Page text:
BOISE, Idaho – On Monday October 11th it was Indigenous Peoples’ Day, a celebration of the people native to North America.
Tai Simpson, organizer for the Indigenous Idaho Alliance, said it is also a time to mark the challenges Native American communities face.
There are 5,700 unsolved cases of missing or murdered indigenous women across the country. Simpson pointed out cases have not received the media attention Gabby Petito, a white woman who disappeared in Wyoming, has received.
“These indigenous women are not seen equitably as human or worthy of investment when they do go missing and murdered in our communities,” Simpson observed.
Simpson noted it is not only indigenous women who go missing. In Idaho, more men than women are missing, most of whom are between ages 15 and 25, and LGBTQ or two-spirit.
A movement is growing across the country to replace Columbus Day with Indigenous People’s Day. Idaho has celebrated Indigenous People’s Day since 2019.
When it comes to missing indigenous people, Simpson refers to a statement from the Urban Indian Health Institute, which stated individuals go missing in real life, in the data and in the media. She added she would love to see internet sleuths react to missing indigenous people they way they did to Petito.
“The way this online, true-crime community sought to find Gabby and trace her whereabouts and location,” Simpson stated. “How can we keep up that same energy for indigenous folks, when we notice that they go missing?”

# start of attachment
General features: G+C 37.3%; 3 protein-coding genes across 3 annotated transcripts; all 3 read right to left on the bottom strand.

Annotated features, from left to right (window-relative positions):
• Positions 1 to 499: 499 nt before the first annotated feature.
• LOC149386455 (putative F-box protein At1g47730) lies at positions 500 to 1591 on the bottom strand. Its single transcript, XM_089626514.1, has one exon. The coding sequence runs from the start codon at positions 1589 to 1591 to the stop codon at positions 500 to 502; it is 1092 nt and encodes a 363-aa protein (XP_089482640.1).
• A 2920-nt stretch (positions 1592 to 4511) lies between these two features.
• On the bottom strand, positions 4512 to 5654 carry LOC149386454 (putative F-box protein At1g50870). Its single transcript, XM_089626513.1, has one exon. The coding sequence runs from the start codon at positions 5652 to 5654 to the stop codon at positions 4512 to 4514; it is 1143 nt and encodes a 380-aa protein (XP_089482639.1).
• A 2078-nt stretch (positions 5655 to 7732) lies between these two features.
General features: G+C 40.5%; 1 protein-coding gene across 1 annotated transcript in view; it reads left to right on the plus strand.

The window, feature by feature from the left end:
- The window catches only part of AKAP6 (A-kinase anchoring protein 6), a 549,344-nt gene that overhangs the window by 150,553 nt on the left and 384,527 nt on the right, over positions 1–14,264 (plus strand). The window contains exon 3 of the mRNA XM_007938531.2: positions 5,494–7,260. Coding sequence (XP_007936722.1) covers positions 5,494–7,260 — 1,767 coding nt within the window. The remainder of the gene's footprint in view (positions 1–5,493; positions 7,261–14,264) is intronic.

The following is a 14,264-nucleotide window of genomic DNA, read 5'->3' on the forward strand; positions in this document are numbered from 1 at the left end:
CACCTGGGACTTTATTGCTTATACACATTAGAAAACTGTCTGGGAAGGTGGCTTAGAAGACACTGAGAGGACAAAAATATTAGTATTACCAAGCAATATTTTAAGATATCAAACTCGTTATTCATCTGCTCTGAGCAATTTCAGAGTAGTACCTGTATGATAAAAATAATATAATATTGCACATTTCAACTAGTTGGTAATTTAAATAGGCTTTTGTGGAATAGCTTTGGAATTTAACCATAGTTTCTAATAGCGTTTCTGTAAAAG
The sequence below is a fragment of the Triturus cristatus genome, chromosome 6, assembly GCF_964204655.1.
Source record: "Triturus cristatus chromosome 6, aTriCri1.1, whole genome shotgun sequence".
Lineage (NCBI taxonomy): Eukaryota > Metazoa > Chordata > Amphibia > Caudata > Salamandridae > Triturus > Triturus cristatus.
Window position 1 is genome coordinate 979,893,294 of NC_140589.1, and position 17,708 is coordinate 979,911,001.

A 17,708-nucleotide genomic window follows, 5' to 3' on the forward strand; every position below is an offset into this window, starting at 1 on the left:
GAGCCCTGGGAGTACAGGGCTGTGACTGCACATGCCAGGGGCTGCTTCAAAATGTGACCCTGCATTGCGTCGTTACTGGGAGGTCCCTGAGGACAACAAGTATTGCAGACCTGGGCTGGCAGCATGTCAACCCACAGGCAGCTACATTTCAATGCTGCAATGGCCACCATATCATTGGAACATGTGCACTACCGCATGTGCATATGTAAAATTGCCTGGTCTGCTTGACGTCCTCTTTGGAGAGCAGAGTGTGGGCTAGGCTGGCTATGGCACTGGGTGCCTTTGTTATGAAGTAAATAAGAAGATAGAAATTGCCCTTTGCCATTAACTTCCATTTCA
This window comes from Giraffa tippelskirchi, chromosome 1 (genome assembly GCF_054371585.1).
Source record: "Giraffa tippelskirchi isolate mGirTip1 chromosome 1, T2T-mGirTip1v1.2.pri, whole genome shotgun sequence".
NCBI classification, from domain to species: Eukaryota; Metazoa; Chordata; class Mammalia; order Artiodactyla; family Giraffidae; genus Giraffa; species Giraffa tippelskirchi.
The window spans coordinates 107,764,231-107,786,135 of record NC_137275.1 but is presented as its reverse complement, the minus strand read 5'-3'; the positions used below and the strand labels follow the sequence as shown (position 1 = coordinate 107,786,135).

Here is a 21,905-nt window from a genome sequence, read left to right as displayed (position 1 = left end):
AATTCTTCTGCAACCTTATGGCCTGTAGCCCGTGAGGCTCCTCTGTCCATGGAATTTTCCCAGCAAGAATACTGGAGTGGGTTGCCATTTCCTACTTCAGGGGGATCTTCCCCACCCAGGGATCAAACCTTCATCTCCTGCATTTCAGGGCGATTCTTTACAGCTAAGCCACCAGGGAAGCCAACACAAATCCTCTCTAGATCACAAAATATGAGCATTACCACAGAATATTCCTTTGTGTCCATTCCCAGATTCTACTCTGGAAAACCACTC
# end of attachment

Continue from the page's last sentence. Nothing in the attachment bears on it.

Simpson sees cultural rejuvenation as a prevention mechanism. She touted the many benefits of engaging young indigenous communities in artistic expression.
“Whether that’s beadwork, music, weaving, storytelling, dancing, harvesting, gathering,” Simpson outlined. “The more cultural activities they are afforded and exposed to as young people, their risk factors for going missing or murdered significantly decrease.”
Simpson underscored Indigenous People’s Day is about much more than highlighting tragedy.
“We have brought the best of our ancestors into this modern-day society as much as we can in the face of violence, in the face of oppression and in the face of racism,” Simpson stressed. “And that is worth celebrating.”
Simpson emphasized projects like the Seventh Generation Fund and Potlatch Fund are among the resources for young indigenous artists in the Northwest.
Photo Caption: A beaded medallion from Shoshone Bannock artist Brodie Sanchez raises awareness about missing and murdered indigenous women. Photo Credit: Brodie Sanchez